After dust up, all is forgiven (sort of)


It started with a note.

What it said and who passed it, Charles Moerdler won’t say. He quickly read it during the April 10 Community Board 8 meeting at the Fort Independence Community Center just as discussion over 3061 Scenic Place was starting.

And just 15 minutes later, Moerdler would abruptly end his long tenure as chair of CB8’s land use committee.

That self-imposed exile would last less than 10 days, however, after Moerdler rescinded that resignation, and let CB8 chair Rosemary Ginty know he was ready to get back to work.

But still, Moerdler hasn’t forgotten what prompted him to want to suddenly step down from a position he’s held for decades. The owner of a riverfront home on Scenic Place had admitted to doing work without proper city approval, and was looking to the board to help him bring his property back into compliance. But the number of people who supported Pat LaFrieda’s mea culpa has shrunk from 11 to four, literally overnight.

“I have no problem with people changing their mind between Day A and Day B,” Moerdler said. “That is their right and their obligation. What is different here is that I get a note slipped to me that there is something going on. And then I see the tenor of the meeting.”

People who had supported Moerdler’s position to let LaFrieda finish the property restoration at the land use committee meeting the night before were changing their tune, and Moerdler felt that a lot of that music was coming from the same source. Although he couldn’t prove it, Moerdler concluded that someone must have been “campaigning” some of the board members to change their vote before the meeting. 

And Moerdler felt blindsided.


Mass change, why?

“In the normal course of events, when you have a committee report, what the board does normally is tinker around the edges,” Moerdler said. 

“‘I don’t like the language of this,’ and ‘I don’t like the language of that.’ But here, there was an undercurrent of active opposition that I found sort of surprising.”

In the end, the board rejected LaFrieda’s restoration plan, backing instead Ginty’s position that no approval should come without penalties for the alleged regulatory violations on the property.

People did change their mind, Ginty said, but the idea that anyone lobbied them ahead of the meeting is one the first-year chair called preposterous.

“I am aware of no lobbying. Zero,” Ginty said. “I believe the issue lobbied itself.”

Determining which board members flipped is not an easy task. Because there was no quorum at the land use committee, the vote where Moerdler’s resolution passed was “illegal,” according to Ginty, and she turned down requests to share the roll call of that vote. Yet, even if names were revealed, if anyone were to ask the half dozen or so board members who changed their vote, Ginty said, they would find out that no one tried to sway them.


Nothing to see here

Former CB8 chair Robert Fanuzzi, however, volunteered himself as one of the board members who changed his mind, and told The Press he made that decision on his own.

“I think Rosemary did the right thing and is doing a great job,” Fanuzzi said. “There is no story behind what happened. It was all played out in public, and the outcome was reached completely fairly. And Mr. Moerdler lost the vote.”

Fanuzzi said Moerdler’s position was “weak” as evidenced by the land use vote, which Moerdler had won — albeit unofficially — 11-8.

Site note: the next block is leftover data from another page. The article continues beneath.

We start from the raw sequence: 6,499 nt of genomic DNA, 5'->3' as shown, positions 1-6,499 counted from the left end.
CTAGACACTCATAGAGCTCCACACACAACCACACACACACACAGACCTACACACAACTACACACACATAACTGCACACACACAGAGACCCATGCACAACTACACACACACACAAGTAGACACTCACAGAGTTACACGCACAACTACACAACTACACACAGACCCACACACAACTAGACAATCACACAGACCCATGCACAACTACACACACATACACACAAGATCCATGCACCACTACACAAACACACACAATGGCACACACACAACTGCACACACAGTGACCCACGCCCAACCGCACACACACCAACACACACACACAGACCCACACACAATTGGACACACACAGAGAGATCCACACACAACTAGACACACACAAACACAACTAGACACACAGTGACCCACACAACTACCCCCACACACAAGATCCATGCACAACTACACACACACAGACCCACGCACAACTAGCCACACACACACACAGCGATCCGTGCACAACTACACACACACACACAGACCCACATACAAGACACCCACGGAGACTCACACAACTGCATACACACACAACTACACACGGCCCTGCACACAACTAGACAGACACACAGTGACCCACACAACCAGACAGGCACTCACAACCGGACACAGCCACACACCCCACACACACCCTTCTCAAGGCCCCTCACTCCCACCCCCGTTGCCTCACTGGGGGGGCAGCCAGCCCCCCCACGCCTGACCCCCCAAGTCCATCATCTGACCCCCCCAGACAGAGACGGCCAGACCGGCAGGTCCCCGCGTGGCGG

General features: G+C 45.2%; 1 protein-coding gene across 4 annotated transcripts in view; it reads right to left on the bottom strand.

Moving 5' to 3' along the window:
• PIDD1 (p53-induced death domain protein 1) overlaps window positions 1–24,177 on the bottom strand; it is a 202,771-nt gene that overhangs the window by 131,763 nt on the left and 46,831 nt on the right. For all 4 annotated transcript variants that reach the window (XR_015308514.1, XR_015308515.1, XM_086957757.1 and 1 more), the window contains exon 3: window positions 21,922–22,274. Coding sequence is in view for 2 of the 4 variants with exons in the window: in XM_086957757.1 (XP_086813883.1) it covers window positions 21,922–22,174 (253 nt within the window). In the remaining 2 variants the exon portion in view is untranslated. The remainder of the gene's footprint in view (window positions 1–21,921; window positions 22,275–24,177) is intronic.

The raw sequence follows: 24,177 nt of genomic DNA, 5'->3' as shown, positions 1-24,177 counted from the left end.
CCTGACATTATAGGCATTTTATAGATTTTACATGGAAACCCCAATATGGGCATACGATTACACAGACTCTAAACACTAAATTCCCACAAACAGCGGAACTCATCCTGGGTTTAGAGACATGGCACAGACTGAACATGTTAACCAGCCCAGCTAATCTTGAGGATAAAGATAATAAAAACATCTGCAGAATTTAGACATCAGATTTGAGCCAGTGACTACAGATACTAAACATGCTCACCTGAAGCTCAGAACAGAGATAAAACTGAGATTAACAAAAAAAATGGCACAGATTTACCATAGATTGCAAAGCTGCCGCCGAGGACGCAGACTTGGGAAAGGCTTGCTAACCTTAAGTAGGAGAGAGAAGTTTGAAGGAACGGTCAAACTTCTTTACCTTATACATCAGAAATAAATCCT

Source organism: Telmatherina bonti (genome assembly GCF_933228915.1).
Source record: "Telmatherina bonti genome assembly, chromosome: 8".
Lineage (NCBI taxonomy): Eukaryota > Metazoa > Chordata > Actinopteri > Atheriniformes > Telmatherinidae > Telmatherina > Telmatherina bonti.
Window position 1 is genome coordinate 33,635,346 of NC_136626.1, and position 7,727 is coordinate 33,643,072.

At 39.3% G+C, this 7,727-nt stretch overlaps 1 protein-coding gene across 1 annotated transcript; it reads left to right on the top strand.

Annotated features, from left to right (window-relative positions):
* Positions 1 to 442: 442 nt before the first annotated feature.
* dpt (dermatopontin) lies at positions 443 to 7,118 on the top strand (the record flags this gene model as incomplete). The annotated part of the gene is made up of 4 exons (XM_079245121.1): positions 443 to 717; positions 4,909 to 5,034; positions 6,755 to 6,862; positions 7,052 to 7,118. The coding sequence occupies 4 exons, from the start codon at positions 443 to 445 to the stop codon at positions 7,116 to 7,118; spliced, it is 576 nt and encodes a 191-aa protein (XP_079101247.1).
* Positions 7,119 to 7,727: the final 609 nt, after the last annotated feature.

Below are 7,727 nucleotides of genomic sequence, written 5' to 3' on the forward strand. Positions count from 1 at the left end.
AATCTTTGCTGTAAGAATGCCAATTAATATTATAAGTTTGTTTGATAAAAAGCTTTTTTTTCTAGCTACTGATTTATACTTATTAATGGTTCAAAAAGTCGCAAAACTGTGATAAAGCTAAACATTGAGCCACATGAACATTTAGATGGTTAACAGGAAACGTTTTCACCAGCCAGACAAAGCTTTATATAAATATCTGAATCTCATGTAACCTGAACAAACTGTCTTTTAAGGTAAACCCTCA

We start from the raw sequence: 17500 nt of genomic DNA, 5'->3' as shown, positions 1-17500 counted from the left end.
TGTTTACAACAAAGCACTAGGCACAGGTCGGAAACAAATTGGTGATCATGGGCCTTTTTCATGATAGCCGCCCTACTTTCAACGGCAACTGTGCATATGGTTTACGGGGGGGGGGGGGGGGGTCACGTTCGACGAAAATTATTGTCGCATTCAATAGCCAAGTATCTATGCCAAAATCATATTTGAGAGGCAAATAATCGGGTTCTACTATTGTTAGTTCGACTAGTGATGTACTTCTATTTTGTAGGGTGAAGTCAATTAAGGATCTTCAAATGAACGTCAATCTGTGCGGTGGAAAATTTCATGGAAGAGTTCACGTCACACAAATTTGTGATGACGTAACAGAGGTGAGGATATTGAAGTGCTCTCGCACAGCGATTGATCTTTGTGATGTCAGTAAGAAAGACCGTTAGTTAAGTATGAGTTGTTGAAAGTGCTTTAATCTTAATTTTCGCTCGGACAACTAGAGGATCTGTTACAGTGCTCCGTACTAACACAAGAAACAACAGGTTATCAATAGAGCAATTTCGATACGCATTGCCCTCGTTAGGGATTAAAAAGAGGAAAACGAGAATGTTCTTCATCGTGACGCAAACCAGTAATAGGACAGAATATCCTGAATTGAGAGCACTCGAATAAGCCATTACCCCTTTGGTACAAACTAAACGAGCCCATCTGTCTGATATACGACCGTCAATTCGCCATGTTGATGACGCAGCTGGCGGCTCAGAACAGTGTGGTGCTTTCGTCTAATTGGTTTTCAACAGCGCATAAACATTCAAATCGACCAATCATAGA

“He had a weak hand going in, and his presentation (April 10) made it weaker,” Fanuzzi said. “He lost support, and he lost fair and square. There was no skullduggery and no backroom deal.”

What ultimately happens with 3061 Scenic Place — which included reconstruction of a retaining wall and the removal of some trees in an area protected by the Special Natural Area District — is up to city planning and the buildings department. CB8’s role is advisory, Ginty said, and city officials can give the community board’s vote a lot of weight, or no weight at all.


Moving forward

With that controversy behind them, CB8 is about to seriously take on Hebrew Home at Riverdale’s plan to expand its Palisade Avenue campus to include a continuing care retirement community. Moerdler expects to be leading those discussions as chair of the land use committee, something Ginty believed was possible.

“I am not aware of any procedure to stop him from doing that,” Ginty said. “He resigned, and we know that the language is very clear that he is changing his plans and is now determined not to resign.”

But Moerdler shouldn’t expect a hero’s return. Ginty took issue with some of Moerdler’s criticisms of the board in an April 19 Press story, and the four officers of CB8 signed on to a letter calling those comments “a disservice to the board and its members, who work tirelessly and give of their time, experience, expertise and judgment to the issues facing our community.”

“To read the article, one is asked to believe that the board membership is a group of misguided, naïve individuals heading in the wrong direction at every turn,” according to the letter. “That they have been warned and ignore direction, and have lost credibility. Nothing could be further from the truth.”

In a statement, Moerdler concurred CB8 has done some great things, but there’s still room for improvement.

“I completely agree that the board — comprised of dedicated volunteers who strive diligently to advance the interests of the community — has done a splendid job in a whole host of areas, both this year and in the past,” Moerdler said. 

“In my view, that stellar record of accomplishment can only be enhanced by an even greater focus on changing those things that realistically can be changed and merit change, and preserving those things vital to our community that warrant preservation.”